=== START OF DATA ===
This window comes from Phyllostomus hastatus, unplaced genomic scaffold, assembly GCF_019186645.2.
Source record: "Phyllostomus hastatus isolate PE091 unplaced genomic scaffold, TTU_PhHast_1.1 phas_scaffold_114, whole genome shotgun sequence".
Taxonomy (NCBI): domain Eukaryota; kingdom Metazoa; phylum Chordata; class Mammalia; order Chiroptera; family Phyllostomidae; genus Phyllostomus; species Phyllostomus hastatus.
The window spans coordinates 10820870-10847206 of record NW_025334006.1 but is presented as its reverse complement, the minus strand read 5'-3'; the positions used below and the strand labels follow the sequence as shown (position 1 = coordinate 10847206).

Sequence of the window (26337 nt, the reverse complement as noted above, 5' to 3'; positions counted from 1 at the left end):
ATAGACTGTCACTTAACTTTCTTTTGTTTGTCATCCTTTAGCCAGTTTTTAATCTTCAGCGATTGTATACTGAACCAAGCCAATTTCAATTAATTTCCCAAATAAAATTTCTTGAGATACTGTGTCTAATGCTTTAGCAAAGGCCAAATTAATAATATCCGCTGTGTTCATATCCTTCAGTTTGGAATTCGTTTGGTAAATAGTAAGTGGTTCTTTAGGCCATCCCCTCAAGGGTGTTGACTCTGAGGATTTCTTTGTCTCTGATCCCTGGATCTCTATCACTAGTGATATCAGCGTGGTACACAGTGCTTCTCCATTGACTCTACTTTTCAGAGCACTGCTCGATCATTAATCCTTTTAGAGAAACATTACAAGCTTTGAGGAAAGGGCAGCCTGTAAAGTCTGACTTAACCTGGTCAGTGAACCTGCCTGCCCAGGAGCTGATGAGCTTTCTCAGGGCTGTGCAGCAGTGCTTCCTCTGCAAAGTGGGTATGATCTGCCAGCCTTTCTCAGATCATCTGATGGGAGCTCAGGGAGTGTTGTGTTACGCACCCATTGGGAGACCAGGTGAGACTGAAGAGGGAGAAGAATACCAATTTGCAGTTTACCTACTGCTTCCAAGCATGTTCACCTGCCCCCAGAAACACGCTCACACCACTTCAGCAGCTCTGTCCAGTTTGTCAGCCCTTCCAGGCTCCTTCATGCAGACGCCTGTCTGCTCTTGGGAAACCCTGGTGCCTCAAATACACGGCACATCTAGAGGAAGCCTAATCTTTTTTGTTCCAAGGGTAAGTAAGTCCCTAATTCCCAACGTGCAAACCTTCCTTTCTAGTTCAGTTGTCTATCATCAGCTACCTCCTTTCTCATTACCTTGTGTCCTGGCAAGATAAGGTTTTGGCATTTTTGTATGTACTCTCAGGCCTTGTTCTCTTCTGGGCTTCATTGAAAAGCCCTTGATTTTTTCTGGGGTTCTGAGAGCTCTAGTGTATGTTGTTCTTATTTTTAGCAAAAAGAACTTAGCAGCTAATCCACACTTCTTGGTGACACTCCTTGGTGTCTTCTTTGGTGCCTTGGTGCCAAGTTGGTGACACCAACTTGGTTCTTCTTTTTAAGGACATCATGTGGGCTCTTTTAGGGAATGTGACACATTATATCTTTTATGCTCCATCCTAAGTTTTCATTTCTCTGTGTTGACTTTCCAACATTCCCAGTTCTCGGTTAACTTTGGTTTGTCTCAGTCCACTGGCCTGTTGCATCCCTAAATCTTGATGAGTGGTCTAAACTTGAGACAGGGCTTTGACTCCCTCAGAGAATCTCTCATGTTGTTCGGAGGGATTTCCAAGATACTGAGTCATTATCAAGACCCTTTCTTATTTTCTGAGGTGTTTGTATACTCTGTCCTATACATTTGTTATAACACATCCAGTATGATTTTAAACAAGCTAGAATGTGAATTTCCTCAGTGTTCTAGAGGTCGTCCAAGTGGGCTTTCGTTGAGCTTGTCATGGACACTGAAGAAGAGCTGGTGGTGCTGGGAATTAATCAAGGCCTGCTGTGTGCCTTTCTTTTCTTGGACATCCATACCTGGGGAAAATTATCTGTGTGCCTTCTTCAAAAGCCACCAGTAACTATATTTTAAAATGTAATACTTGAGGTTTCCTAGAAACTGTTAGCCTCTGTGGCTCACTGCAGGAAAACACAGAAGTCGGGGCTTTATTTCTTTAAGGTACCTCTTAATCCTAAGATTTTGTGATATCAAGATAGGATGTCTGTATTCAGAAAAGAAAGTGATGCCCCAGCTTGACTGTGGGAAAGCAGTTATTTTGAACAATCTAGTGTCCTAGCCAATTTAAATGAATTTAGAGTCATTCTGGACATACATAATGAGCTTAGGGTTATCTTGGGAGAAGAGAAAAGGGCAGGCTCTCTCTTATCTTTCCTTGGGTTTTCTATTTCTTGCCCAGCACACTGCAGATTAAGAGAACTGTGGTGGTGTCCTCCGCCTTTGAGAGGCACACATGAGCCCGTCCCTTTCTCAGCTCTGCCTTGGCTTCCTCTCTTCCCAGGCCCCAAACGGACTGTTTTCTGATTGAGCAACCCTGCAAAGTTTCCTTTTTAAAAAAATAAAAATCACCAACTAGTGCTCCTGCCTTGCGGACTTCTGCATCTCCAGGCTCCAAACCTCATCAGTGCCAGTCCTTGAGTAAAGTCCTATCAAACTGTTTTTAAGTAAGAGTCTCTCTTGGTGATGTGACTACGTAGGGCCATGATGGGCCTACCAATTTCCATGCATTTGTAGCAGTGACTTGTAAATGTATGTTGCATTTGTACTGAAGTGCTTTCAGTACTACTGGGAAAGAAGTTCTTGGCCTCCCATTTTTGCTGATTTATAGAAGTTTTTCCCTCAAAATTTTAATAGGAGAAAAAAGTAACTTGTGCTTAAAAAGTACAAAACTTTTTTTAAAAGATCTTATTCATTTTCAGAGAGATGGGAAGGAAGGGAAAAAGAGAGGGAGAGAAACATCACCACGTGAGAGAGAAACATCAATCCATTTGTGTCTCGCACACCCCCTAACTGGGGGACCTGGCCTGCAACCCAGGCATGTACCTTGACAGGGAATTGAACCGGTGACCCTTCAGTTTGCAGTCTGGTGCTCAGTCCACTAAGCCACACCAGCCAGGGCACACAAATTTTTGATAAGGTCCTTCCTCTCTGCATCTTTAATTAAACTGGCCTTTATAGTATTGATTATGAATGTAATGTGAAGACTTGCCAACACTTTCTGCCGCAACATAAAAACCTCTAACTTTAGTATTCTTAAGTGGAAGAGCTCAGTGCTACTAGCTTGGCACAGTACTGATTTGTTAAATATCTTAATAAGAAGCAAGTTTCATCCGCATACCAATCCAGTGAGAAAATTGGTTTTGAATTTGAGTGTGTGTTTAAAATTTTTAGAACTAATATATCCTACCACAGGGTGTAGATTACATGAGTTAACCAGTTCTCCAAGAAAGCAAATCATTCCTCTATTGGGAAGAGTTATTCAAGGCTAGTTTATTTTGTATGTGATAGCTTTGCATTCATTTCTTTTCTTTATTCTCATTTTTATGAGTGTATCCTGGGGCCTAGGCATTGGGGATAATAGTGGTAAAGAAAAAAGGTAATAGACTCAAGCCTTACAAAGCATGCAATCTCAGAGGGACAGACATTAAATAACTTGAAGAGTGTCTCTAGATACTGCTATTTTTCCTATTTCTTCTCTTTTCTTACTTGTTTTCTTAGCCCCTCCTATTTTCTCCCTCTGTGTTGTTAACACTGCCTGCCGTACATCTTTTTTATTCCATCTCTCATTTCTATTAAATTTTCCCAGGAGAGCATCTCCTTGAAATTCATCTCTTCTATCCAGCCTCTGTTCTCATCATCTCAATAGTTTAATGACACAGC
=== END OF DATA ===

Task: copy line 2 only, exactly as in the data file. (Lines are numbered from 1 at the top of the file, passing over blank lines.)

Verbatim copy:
Source record: "Phyllostomus hastatus isolate PE091 unplaced genomic scaffold, TTU_PhHast_1.1 phas_scaffold_114, whole genome shotgun sequence".